DO YOU EAT GREEK?
Do you eat Greek?
By Bob Nicolaides e-mail: email@example.com
MELAS ZOMOS TO IMAM BAILDI: CAN WE FIND THE MISSING LINK?
You must admit that the eternal question since the beginning of time has been what came first, the chicken or the egg. Being aware that there’s no more difficult riddle to solve that this simple one, one must embark on a very difficult journey, searching for answers as to what happened to the ancient Hellenic Cuisine. Or in the very least, the food digested by all those Archons of the Archdiocese of Constantinople and the Byzantine Empire elite, just before the Ottoman hordes replaced law and order with chaos and disparagement. There are those who say that this whole kitchen was recorded for posterity by a Hellene by the name of Tselemndes, who actually gave the dishes Turkish names as opposed to Greek because there were more Turks buying his book than the recently liberated Hellenes, most of whom could not even read. Besides writing the book in Greek, Tselemendes wrote in Turkish because it made business sense.
We are not to deal with matters of the state here. We will rather opt to analyze how suddenly, without warning, Imam Baildi, Bourek, and Ekmek Kadaif replaced our noble dining habits, and persist way past Independence and Reconstruction. Names like Yalantzi Dolma which in no way can be confused with, say, Ambrosia and Nectar, or even as a poor substitute the indicative of simplicity, Melas Zomos. Grant you, there’s a Hellenic name for what is known in culinary circles as the Turkish Kebab, whether it is Shish, Hal, or Kofta. But whether you call it Souvlaki or kebab, it never ceases retaining its Turkish, or if you please, its wider, mid-eastern character.
So what then is purely Hellenic? Because I am sure that our glorious ancestor, be they of the Golden Age of Pericles or of the mystifying Byzantine era-which automatically attaches glimpses of Romanesque cuisine-had to eat and eat hearty.
No, my friends, this isn’t ancient history in no terms whatsoever. This is an issue which ought to concern way more scholars than it actually does. For what we really have as testimonials of the ancient Hellenic Cuisine is fragmented bits, but by no way the wholesome picture we should’ve had.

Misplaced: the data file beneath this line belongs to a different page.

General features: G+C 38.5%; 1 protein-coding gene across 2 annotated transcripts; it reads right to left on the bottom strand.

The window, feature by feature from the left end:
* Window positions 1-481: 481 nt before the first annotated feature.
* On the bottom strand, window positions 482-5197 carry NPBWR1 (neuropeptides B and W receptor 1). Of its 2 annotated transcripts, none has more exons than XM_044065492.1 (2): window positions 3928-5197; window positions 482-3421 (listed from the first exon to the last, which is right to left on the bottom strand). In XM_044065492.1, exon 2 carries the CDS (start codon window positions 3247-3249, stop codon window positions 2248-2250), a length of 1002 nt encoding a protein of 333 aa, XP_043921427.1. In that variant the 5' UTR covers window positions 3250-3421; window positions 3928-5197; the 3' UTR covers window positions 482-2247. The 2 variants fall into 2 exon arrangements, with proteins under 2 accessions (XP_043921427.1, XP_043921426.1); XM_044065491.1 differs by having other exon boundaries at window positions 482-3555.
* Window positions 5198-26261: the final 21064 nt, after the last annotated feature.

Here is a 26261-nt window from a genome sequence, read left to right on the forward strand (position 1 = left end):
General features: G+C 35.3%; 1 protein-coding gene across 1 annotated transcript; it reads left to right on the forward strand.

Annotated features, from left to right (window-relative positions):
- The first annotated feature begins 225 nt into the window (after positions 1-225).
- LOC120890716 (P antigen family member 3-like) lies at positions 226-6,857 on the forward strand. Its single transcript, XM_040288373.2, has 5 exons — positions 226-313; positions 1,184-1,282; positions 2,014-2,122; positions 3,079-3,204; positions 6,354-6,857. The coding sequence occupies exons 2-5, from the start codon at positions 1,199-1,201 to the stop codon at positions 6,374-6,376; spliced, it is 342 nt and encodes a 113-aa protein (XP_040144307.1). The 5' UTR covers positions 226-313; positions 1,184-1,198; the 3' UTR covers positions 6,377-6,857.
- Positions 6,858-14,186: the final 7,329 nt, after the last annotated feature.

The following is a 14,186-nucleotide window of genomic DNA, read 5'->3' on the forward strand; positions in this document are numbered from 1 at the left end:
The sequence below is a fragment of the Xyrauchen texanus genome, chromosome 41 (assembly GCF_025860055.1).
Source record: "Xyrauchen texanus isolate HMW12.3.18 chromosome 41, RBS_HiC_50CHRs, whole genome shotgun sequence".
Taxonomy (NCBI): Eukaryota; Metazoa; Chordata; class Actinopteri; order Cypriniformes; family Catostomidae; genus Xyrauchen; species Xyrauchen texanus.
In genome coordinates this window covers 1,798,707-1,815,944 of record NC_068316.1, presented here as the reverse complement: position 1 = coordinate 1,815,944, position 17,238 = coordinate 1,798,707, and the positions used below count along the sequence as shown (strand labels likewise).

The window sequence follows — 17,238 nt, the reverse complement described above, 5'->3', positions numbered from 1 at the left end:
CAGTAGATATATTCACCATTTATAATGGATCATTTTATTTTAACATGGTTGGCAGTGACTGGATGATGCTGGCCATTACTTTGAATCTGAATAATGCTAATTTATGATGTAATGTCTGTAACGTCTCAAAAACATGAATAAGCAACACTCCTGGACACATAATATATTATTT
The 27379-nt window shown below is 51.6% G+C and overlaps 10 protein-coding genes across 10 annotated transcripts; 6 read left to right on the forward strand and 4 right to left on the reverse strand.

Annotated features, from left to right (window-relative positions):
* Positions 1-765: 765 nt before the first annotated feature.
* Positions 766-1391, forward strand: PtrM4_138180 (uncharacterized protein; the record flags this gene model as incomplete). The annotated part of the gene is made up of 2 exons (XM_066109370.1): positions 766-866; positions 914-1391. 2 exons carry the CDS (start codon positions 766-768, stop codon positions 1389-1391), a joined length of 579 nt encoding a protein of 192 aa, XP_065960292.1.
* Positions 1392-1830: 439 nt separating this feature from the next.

One of these fragmentations, is without doubt the dish known even today as Kakavia!
So what is Kakavia?
Kakavia is a soup, made of bits of fish and seafood, which is usually prepared in a pot which is called Kakavi, a dish which has survived for at least three millenia without any substantial changes made during all this time. But as much that we’d want to attach great importance to kakavi as a sample of our own pure Cuisine, we are prevented by another nationality which has turned this, our own product into their national institution.
Who then are these perpetrators who have stolen our dish and get all the credit to boot? To start with, they are no perpetrators. For the French have gained the right to use Bouillabaise Marseillese as their own creation.
But how did the French get hold of Kakavia in the first place to be able to copy it and give it their own name? The answer to this question is that they didn’t. If Bouillabaise -or Kakavia-passes for a French dish, is not the= fault of the French. It is entirely our own doing.
Grant you, there’s no chef today who would give up his recipes for any price, let alone allowing one of his dishes to jump from Hellenic to the French Cuisine. But this happened so long ago, when no one cared particularly who was taking whose dish away from whom.
Kakavia traveled with the first Hellene Colonists from mainland Hellas to the southern coast of France, the Cote D’Azur as it is known today, where they built colonies. The most well known Colony they built was Massalia, or as it is known today, Marseilles. They were the ones who brought the pot called Kakavi to France-the French call it Bouillabe- in order to prepare their famous fish soup, Kakavia-later known as Bouillaise-so far away from home.
The rest, as they say, is History.
Kakavia traveled with the first Hellene Colonists from mainland Hellas to the southern coast of France, the Cote D’Azur as it is known today, where they built colonies. The most well known Colony they built was Massalia, or as it is known today, Marseilles.